Career growth also helps retain employees because it can reduce burnout. Gaining new job responsibilities, a better title, and a salary bump can give employees relief if they’re bored or exhausted by their current job. Many workers will look to new opportunities at other companies if they’re feeling this way — you can get ahead of that by making career growth a core part of your retention strategy. 

Finally, career growth will keep employees engaged, and engaged employees stay. If your workforce knows that advancement opportunities are available, they’ll be more motivated and productive on the job. That’s because they’ll have a target to work towards, like a promotion. As a result, you’ll see better business outcomes for you, and more job satisfaction for your employees.

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What is a manager’s role in career development and growth?

Making career growth a priority has to start with your company's leaders. Managers play an integral role in showing employees that their career growth matters. If managers are actively encouraging growth, employees will have the support they need to focus on it. 

So how can managers play a role in employee career growth? Here are a few ways to start today.

    • Make a plan that targets growth areas with your employees. This could be a part of their performance review process or a separate conversation scheduled annually. Even better, managers can set quarterly or monthly check-ins to help employees stay engaged with their growth goals. 
    • Encourage employees to take advantage of the company’s career growth opportunities. For example, you can remind your team members to sign up for company-sponsored training courses. You could then ask employees to report on what they learned during a team meeting
    • Help employees find new opportunities for career development. For example, if you as a manager took a specific certification to further your career, you should share the details of that with your employees. This is especially helpful to junior employees who may not know where to begin with growing their careers.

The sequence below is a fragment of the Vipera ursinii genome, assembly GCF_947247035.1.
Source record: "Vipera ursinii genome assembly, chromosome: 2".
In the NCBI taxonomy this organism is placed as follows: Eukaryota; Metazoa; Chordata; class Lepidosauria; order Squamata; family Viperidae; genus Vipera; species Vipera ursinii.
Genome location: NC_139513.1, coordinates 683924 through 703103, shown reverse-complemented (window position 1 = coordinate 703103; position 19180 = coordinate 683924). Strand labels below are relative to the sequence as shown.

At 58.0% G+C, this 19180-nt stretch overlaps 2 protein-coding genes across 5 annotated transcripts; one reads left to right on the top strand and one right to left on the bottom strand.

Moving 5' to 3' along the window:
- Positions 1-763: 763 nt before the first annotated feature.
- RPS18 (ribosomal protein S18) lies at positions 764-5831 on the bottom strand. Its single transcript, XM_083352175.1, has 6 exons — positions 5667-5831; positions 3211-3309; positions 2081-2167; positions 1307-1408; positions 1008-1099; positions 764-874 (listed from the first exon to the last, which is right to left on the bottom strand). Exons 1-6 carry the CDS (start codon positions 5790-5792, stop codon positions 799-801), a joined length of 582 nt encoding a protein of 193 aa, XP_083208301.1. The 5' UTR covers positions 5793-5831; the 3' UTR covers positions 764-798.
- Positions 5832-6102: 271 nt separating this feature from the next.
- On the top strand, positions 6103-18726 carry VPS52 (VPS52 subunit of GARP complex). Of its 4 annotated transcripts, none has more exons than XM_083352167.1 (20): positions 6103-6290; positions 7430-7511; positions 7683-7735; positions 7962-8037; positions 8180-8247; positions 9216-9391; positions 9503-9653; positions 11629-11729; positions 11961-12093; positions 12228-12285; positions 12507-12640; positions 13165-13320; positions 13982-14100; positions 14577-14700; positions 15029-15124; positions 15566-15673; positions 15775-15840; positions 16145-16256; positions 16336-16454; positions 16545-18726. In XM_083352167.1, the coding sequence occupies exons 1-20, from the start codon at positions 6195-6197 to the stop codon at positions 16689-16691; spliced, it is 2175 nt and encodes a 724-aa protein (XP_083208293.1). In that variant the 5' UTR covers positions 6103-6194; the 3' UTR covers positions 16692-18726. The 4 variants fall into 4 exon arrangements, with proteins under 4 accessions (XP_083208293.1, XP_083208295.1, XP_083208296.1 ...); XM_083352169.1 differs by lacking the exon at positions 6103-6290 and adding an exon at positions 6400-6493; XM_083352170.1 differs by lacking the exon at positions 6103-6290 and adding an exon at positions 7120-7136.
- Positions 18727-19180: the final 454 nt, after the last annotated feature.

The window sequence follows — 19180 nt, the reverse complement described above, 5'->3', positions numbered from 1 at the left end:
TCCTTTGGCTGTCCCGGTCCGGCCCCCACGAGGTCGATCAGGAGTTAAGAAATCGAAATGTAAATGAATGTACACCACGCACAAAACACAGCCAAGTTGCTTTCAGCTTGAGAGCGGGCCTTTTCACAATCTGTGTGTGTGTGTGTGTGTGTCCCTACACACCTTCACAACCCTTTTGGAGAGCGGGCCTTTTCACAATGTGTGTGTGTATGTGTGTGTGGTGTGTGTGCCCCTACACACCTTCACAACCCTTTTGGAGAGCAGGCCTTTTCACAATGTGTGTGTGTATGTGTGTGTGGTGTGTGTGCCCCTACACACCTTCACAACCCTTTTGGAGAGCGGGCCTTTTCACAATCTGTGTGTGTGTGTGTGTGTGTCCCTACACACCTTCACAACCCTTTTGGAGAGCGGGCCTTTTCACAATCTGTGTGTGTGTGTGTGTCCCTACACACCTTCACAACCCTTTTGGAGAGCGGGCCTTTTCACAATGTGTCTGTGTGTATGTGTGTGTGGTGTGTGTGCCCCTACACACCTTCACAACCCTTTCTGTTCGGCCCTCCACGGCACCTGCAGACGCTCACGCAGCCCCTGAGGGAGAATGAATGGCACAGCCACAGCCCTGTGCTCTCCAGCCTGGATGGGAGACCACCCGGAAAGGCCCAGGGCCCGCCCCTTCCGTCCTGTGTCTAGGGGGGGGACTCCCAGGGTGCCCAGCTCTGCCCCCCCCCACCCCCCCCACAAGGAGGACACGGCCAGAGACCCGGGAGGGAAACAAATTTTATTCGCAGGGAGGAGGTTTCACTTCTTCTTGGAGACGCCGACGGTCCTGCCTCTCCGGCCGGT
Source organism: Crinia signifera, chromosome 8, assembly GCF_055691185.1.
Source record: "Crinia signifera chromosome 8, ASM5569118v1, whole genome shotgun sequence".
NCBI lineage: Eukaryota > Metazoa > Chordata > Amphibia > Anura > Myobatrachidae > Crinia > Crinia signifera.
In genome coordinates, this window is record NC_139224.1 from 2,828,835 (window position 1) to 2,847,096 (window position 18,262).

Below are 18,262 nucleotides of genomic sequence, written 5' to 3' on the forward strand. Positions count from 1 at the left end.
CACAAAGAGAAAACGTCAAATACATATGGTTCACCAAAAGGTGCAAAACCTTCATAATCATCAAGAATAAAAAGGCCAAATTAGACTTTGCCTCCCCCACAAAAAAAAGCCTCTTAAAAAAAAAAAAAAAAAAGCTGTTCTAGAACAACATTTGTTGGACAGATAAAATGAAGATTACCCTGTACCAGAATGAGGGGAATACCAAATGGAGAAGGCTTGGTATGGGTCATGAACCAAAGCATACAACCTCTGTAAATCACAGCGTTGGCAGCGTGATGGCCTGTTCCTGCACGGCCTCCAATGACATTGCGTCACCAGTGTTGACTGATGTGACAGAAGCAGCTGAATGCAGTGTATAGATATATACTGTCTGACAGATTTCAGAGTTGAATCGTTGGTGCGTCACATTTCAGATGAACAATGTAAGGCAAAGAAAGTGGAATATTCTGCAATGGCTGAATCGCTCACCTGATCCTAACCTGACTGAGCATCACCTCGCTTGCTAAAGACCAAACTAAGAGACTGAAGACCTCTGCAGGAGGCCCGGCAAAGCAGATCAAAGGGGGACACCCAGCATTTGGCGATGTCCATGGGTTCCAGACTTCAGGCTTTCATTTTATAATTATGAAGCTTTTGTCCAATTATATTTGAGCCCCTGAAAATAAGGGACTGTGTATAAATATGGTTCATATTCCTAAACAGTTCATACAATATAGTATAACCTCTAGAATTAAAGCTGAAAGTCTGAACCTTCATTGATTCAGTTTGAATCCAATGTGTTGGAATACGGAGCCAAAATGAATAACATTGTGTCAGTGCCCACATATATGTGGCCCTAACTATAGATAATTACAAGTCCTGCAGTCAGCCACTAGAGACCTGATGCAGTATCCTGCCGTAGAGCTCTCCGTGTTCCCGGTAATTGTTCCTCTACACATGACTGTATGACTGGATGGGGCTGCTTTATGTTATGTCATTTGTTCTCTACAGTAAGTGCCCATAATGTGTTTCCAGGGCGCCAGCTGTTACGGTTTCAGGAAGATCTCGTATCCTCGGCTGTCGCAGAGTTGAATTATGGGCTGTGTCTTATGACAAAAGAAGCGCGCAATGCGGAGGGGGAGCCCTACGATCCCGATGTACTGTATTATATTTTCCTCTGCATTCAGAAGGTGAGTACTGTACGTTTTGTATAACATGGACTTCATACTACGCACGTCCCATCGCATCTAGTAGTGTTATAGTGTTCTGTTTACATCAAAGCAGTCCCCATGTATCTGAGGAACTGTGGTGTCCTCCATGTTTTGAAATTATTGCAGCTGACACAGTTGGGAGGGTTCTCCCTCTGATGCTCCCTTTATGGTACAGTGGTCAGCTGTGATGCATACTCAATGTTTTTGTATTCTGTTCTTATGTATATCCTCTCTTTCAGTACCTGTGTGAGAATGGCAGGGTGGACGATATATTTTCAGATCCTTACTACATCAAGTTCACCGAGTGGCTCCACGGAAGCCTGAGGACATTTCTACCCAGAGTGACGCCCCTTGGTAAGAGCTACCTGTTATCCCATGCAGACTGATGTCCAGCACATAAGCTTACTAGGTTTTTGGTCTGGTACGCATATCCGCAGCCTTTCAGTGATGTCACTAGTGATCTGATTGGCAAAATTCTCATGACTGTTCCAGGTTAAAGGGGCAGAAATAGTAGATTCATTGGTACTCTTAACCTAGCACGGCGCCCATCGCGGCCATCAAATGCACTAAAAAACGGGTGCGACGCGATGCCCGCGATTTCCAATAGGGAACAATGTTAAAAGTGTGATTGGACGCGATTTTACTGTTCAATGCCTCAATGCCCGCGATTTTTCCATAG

• Be a mentor, even in small ways. As a manager, you’re probably in a position that your employees hope to be in one day. Be willing to pause every once in a while and share how you grew into that position. Employees will feel more motivated on their own paths after hearing about your accomplishments.

 

How to create career growth opportunities for employees

If you want to create career growth opportunities for your employees, career development programs are a great place to start. Besides making employees happy, this will boost retention — according to one study, 94% of employees said they would stay with their current employer if they invested in their career development

Here are four ways to start creating career growth opportunities for your team.

1. Start a formalized mentoring program

We all know the value of mentorship. Learning from someone who was at one time in your shoes can be extremely valuable for advancing your career. By formalizing a mentorship program at your company, you can bring this benefit directly to your workforce. Plus, you can increase retention — one case study at Sun Microsystems showed that a mentorship program increased retention rates by almost 20% for employees who participated

In the same study, mentees were also 5 times more likely to increase their pay and get promoted. Mentors were even more likely to see those same benefits. Ultimately, a mentorship program will show your employees you care about their career growth. It will also give them the guidance they need to advance their careers. 

2. Prioritize employee learning opportunities 

If you offer to pay for your employees to learn new skills or go back to school, you can be sure you’ll see a positive ROI. In fact, professional development programs are proven to make employees more loyal and satisfied at work